Bach and the Dance of God
Wilfrid Mellers is known in England as a composer, an educator of some importance, and a copious writer on music. He has written books on Music in Society, François Couperin and his milieu, American music, and the Beatles, among other topics. Now in his mid-sixties, he is producing as a sort of summa a two-volume study of Bach and Beethoven as religious composers. From Bach and the Dance of God it is clear that this composite study is not to be confined to musical works of an overtly sacred genre. The lingering medieval mind of Bach’s Lutheran heritage, Mellers believes, equated or all but equated the sacred and the secular spheres, so that the entire body of Bach’s music is, in the deepest sense, religious. If and how Mellers adapts this equation to Beethoven, in the second volume which has not yet appeared, it will be interesting to see.
Mellers began as a critic writing for Scrutiny in the 1930s. Later he was influenced by Marx, then even more influenced by Jung. In consequence he comes to Bach’s music, and to various aspects of his music, in a resolutely transcendental frame of mind. The cry of the newborn child and the drumming of primitive man are what he hears echoing ecstatically behind the earlier instrumental compositions, of which he discusses the Brandenburg Concertos, the cello suites, and The Well-Tempered Clavier.
As for Bach’s latest instrumental music, of which he discusses the Goldberg and Vom Himmel hoch Variations, that reflects number as the essence of the universe. In the former work, the canonic variations at the unison, second, third, fourth, etc., are interpreted one by one according to Jung’s characterization of the magical-philosophical implications of the various numbers in Psychology and Alchemy. This view of the centrality of canon in Bach’s late music, presented also in Douglas R. Hofstadter’s musically illiterate Gödel, Escher, Bach, is particularly silly, inasmuch as Bach did not write canons in circa 73 percent of the Goldberg Variations, the Musical Offering, and the Art of Fugue, and in each work the noncanonic parts include manifestly the most powerful and beautiful music.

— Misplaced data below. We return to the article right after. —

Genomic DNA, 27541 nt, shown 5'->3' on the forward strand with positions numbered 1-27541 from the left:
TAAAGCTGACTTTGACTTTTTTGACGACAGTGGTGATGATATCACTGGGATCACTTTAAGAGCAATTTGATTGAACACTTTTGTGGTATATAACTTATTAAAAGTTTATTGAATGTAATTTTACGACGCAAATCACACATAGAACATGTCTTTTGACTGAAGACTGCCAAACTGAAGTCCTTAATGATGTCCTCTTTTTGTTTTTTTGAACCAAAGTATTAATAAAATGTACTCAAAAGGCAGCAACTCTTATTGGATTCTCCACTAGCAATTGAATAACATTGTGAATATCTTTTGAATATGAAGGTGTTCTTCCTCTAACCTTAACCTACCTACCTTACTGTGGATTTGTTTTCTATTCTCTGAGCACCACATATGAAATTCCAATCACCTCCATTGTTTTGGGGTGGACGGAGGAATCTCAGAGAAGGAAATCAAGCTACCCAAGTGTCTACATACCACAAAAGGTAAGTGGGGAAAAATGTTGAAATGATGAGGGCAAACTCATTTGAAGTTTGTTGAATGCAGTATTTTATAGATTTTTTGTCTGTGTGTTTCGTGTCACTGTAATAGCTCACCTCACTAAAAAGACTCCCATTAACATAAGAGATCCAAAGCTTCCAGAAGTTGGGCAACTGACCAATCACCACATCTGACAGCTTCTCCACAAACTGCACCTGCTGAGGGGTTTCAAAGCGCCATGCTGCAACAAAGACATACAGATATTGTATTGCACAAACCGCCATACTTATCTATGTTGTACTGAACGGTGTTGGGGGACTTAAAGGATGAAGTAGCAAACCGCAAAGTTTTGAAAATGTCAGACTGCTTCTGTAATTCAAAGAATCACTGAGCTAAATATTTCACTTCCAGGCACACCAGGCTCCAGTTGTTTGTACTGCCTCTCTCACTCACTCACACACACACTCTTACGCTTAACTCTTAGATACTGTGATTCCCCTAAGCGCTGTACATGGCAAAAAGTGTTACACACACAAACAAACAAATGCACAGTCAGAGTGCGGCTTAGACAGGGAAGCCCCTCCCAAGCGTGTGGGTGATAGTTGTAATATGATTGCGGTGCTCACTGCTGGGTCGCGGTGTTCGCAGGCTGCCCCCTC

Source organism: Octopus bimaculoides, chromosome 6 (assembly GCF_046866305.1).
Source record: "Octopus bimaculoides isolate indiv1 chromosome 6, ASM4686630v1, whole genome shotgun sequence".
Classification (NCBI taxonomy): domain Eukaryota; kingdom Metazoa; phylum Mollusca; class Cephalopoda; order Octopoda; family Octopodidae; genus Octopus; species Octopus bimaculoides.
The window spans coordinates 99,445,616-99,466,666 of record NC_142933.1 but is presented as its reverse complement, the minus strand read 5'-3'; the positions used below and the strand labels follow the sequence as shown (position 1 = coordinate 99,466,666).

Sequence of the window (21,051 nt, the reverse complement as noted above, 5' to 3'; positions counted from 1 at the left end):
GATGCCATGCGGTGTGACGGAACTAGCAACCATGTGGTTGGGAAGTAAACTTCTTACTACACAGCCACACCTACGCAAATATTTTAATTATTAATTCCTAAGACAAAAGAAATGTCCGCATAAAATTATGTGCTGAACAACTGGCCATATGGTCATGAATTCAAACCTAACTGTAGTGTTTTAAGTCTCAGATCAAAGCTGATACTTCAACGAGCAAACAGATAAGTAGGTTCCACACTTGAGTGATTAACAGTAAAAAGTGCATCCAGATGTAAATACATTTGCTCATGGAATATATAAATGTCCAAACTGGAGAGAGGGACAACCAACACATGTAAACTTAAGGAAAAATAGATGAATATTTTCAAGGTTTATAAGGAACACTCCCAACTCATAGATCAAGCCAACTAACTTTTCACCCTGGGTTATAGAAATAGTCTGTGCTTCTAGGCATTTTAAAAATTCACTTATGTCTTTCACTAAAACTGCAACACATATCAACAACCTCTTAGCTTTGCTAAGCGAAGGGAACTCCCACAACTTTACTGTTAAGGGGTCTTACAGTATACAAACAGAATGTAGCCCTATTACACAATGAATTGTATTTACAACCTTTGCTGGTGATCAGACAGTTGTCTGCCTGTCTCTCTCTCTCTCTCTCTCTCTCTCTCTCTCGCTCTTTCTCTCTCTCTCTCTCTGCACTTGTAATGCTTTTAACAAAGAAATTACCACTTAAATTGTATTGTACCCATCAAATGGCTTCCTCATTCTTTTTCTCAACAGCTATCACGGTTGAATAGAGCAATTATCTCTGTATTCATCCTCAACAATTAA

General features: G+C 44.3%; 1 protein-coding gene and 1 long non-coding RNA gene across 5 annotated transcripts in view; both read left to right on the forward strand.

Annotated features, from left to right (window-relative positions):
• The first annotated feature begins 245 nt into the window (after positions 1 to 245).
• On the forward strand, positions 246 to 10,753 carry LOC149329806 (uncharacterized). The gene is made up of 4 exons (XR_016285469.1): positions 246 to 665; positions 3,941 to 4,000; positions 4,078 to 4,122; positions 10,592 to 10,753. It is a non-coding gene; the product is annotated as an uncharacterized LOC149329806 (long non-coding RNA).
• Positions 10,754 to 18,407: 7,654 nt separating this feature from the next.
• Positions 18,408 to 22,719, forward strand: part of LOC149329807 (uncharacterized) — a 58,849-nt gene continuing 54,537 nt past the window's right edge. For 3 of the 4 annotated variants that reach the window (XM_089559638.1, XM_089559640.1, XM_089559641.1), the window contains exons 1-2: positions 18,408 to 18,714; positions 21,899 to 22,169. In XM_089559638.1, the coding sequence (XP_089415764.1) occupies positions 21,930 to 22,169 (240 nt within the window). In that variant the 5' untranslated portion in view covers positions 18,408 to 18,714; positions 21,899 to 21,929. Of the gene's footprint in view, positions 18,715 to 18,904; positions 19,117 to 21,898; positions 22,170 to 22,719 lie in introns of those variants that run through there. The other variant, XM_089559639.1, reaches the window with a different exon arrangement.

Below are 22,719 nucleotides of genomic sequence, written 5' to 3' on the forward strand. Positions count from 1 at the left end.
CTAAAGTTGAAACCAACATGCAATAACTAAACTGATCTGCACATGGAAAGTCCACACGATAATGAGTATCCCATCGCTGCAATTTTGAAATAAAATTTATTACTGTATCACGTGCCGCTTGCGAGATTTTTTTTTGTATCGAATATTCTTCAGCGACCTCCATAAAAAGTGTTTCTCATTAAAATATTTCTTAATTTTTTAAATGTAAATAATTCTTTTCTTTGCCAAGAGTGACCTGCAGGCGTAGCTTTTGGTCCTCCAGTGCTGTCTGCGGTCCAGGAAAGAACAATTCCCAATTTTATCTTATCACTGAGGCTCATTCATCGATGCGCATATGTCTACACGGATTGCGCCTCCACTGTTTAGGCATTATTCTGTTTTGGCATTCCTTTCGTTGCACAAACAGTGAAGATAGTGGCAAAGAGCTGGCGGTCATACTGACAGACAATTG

Music is dance, dance is rite, and rite is religion. Mellers’s argument grows more resonant as he gets to Bach’s church music, in central chapters devoted to the Passion according to St. John and the Mass in B Minor. Story and dogma are one, and every aspect of the music makes its contribution to the overriding Christian truth. Bach sets individual musical numbers and sections of those numbers in specific keys associated with feelings and religious states. He constantly employs musical tropes with analogous symbolic associations, such as the “sacral” sarabande rhythm, the “lamenting” chromatic bass descent, “Trinitarian” triple-time meters, four-note patterns which trace the shape of the cross on the page, and so on.
All of this is discussed in great detail, and the discussion itself embedded in a running commentary of the tautological kind …
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